He includes code examples for the Controller to handle the detection, how to implement it, and the class to work with those "doclet" markers for the Ajax actions.

tagged: ajax serverside zendframework plugin request identification ajax serverside zendframework plugin request identification

Link:

Ajaxian.com:
AjaxCore: PHP Ajax Framework
Nov 22, 2006 @ 10:14:00

As mentioned over on Ajaxian.com, there's a new Ajax framework in town that's looking to "ease the development of rich Ajax applications, by generating the appropriate JavaScript code" - AjaxCore.

AjaxCore takes all the dirty work of JavaScript code generation and provides a solid foundation. The concept is to extend a Generic AjaxCore class and defining methods that handle the Ajax driven events and binding them to HTML objects.

It uses Prototype to work with the DOM and Ajax connections and to help you with binding the scripts to the different elements on the page. Code can be linked to certain elements and have that (server-side) code automatically executed when an element is referenced. You can find out more from the AjaxCore homepage and the Ajaxian post also includes a simple inline example to get you started.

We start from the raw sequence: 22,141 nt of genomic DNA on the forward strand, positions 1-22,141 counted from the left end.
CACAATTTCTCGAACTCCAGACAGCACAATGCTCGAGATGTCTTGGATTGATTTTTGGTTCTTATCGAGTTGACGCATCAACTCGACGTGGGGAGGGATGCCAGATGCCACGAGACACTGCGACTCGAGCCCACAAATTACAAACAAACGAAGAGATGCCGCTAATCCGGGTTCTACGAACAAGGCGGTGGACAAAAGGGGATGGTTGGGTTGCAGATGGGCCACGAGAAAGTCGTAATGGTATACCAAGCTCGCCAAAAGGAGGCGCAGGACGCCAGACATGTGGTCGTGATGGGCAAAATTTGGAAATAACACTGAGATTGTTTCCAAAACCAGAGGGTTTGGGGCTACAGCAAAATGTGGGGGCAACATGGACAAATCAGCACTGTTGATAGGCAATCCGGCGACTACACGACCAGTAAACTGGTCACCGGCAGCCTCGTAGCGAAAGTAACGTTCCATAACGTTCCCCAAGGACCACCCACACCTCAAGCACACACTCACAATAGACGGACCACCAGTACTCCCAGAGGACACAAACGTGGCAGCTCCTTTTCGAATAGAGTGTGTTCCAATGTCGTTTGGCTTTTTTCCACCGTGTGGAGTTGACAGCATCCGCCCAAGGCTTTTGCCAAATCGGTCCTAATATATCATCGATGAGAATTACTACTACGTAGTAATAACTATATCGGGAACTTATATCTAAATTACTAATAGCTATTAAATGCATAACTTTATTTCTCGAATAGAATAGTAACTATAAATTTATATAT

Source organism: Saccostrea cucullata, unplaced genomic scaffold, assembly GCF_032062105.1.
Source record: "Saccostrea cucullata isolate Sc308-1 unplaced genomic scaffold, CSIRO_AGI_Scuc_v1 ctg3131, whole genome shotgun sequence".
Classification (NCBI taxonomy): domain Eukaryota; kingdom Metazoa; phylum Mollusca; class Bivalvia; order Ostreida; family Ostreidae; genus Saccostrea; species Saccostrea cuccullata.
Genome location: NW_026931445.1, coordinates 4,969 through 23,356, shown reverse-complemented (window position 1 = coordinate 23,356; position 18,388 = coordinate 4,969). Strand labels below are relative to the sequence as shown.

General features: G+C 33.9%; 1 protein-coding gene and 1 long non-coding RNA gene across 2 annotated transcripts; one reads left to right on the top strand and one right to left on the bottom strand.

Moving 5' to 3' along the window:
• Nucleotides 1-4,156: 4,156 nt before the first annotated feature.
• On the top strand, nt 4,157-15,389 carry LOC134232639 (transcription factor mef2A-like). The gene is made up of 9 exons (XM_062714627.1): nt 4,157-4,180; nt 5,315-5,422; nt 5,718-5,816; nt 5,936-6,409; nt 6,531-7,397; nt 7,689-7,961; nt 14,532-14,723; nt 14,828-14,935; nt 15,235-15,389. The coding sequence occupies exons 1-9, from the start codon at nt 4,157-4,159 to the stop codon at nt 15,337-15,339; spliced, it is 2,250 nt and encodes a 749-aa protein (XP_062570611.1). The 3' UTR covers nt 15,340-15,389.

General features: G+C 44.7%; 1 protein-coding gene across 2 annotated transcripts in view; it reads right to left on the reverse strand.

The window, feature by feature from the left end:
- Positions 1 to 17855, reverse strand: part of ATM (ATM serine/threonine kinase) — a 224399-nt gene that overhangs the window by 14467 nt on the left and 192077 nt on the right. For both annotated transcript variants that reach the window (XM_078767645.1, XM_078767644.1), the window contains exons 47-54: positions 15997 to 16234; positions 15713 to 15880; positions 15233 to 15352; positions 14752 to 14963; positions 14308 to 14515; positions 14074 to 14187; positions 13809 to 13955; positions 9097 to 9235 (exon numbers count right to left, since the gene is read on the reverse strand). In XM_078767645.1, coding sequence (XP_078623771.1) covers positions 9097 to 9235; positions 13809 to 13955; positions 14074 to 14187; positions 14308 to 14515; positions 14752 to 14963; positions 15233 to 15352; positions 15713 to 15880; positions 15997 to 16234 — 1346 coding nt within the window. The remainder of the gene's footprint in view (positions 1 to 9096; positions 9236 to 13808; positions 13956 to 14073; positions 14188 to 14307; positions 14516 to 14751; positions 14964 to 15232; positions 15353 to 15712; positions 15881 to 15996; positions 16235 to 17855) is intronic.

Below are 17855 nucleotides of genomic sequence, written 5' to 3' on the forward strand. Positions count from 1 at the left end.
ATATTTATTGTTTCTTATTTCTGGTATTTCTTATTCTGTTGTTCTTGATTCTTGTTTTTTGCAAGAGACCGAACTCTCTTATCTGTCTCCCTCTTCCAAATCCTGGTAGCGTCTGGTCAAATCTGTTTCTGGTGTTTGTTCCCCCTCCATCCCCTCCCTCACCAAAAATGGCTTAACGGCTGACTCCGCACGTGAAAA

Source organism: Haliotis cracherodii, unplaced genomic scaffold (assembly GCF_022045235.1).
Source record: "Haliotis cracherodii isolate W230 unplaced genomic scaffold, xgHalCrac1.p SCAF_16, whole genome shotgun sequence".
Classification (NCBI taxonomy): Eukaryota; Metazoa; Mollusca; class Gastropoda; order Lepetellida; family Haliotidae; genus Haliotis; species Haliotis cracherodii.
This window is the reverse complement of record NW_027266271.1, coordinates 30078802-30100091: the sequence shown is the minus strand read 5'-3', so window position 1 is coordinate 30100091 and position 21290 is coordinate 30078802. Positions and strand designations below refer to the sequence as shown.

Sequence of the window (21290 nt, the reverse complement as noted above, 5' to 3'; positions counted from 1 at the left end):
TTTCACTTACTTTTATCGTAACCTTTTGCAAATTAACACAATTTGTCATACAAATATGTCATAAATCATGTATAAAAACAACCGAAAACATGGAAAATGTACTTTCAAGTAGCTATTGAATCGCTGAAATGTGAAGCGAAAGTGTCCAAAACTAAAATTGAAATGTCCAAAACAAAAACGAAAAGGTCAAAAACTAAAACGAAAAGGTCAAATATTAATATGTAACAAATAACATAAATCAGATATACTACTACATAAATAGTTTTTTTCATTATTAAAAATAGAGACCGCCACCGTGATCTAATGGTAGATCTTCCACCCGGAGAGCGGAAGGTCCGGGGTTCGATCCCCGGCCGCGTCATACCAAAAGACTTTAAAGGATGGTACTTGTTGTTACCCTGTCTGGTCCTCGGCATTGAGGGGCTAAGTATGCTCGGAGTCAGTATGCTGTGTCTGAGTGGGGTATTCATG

tagged: ajaxcore framework ajax bind element serverside ajaxcore framework ajax bind element serverside

Link:

Ajaxian.com:
AjaxCore: PHP Ajax Framework
Nov 22, 2006 @ 10:14:00

As mentioned over on Ajaxian.com, there's a new Ajax framework in town that's looking to "ease the development of rich Ajax applications, by generating the appropriate JavaScript code" - AjaxCore.

AjaxCore takes all the dirty work of JavaScript code generation and provides a solid foundation. The concept is to extend a Generic AjaxCore class and defining methods that handle the Ajax driven events and binding them to HTML objects.

It uses Prototype to work with the DOM and Ajax connections and to help you with binding the scripts to the different elements on the page. Code can be linked to certain elements and have that (server-side) code automatically executed when an element is referenced. You can find out more from the AjaxCore homepage and the Ajaxian post also includes a simple inline example to get you started.

tagged: ajaxcore framework ajax bind element serverside ajaxcore framework ajax bind element serverside

Link: